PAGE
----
Friday, 17 November 2017

Pass Me A Handkerchief

The debate on the National Health Service goes on and from the Left we are given the impression that they are the "defenders" from the forces of change who must be wrong if they wish to change anything. In the meantime medicine and medical problems move on.

We learn more and more and realise much better the complexities and difficulties of many conditions. But the Left want to just remind us of the past, indeed the long past, as though nothing could or would change.

A choice example is this tear jerker in The Canary from Harry Leslie Smith about the indeed tragic loss of his sister, Marion, who had tuberculosis, TB, at the age of 15. He says she was denied medical treatment nor were the family given a wheelchair.

There are one or two problems here. The three towns given for his family are Barnsley, Bradford and Halifax. All of these had local authority hospital facilities plus provision for the poor, advanced for their time, and for those signed up with friendly societies. Also, Marion had been diagnosed, who by and what were his parents told or asked?

In December 1943 an uncle of mine, much loved and respected died young from TB, he was not in hospital nor was he given medication. But he had been one of the rare men working as a nurse in an isolation hospital, where no doubt he had contracted TB. He opted to die at home with his family.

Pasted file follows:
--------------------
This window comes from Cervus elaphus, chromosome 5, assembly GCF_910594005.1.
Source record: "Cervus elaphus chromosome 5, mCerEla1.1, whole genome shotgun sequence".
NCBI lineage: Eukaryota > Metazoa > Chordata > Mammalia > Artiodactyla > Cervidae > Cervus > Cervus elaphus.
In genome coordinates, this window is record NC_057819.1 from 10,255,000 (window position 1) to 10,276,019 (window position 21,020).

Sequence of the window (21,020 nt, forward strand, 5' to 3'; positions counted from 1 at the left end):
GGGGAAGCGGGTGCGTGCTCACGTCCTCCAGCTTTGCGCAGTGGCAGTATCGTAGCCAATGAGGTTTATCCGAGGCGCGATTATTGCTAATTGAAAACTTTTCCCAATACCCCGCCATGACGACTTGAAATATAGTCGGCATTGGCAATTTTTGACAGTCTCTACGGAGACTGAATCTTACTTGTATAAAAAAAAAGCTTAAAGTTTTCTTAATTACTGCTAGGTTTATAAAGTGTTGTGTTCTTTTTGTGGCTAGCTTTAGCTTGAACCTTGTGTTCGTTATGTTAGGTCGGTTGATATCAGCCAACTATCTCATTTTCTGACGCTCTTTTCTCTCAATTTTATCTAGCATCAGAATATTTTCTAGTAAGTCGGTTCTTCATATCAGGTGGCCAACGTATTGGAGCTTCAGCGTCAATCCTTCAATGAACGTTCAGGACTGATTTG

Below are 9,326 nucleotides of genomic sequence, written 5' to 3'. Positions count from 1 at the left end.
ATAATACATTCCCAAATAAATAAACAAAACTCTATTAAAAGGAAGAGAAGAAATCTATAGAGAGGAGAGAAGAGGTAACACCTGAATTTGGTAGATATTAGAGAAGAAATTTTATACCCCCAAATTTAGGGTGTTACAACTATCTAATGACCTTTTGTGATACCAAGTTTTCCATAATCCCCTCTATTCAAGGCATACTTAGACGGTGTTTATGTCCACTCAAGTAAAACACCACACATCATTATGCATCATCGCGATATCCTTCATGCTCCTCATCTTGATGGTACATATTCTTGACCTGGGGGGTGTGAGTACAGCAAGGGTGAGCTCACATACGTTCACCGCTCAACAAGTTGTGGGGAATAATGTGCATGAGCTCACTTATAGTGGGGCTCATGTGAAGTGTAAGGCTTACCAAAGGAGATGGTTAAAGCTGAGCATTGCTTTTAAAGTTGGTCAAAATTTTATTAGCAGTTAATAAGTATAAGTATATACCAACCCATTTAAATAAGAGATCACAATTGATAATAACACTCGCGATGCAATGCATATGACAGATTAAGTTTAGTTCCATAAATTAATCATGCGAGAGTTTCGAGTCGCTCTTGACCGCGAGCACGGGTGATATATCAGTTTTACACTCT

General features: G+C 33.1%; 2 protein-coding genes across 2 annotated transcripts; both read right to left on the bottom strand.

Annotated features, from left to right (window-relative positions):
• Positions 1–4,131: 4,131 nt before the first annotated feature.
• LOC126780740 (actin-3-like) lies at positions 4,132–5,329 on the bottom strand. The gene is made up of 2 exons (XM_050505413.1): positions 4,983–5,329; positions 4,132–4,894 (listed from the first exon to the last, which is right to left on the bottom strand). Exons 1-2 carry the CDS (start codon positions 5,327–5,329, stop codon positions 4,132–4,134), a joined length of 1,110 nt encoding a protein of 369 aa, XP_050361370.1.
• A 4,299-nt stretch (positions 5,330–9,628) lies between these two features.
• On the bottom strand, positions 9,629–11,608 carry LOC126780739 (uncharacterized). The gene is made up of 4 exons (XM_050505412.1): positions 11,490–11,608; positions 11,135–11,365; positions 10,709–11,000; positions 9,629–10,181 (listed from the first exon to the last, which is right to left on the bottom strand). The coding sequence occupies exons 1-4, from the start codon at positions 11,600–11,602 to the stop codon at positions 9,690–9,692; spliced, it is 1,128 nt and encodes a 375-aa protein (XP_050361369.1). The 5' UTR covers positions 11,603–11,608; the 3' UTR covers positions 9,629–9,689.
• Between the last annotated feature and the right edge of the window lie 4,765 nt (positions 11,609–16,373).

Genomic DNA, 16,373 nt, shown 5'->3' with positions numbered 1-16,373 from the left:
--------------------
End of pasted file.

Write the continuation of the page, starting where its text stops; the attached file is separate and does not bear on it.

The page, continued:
The drugs that beat TB, the antibiotics were not available then. The hospital beds were for any potential survivors, most likely who had the condition spotted early, for whom long months in an open air ward might just help them beat it.

And you did not want the serious cases on the ward. The only two options were either a managed death facility, more or less an annex to the mortuary, or being at home and told to stay at home.

So contagious was the disease and so dangerous you did not want victims being wheeled around the shops or any other public place or even up or down the street. It was not just a death sentence, it was being put into isolation as well.

The local Medical Officers of Health had TB as a major priority along with other bad ones, for example Typhoid. I recall one school I attended before the NHS was created where a pupil was found with TB and they came in like the cavalry at Waterloo to deal with it.

Go home, stay at home and wait for the results parents and pupils were instructed. Parents who did not take heed were told that if they were not careful their children would be taken into isolation for months. My parents were far from happy but obeyed.

The creation of the NHS occurred at the same time as major advances in pharmaceuticals, treatments, surgery and in other fields of medicine, notably training and functioning of family doctors. It was never simply "private" and never had been.

The problem in the late 1940's arose mainly from the effects of two world wars within thirty one years, other crises, all the industrial and employment conditions on the rise, the ex-service injured and the increasing numbers of births etc. The greater movement of people added to this.

Clearly some central policy thinking and direction would be needed in certain fields, also how to give stimulus to improvement and to even out the differences between local authorities. What it did not need was the wipe out of so much of the local and charitable provision and imposition of detached bureaucracies regardless of function.

We now have the transformations possible in the digital age and other major challenges. Does the Left seriously think that these can be dealt with by people sitting in offices in London being directed by committees of politicians with poor degrees in PPE?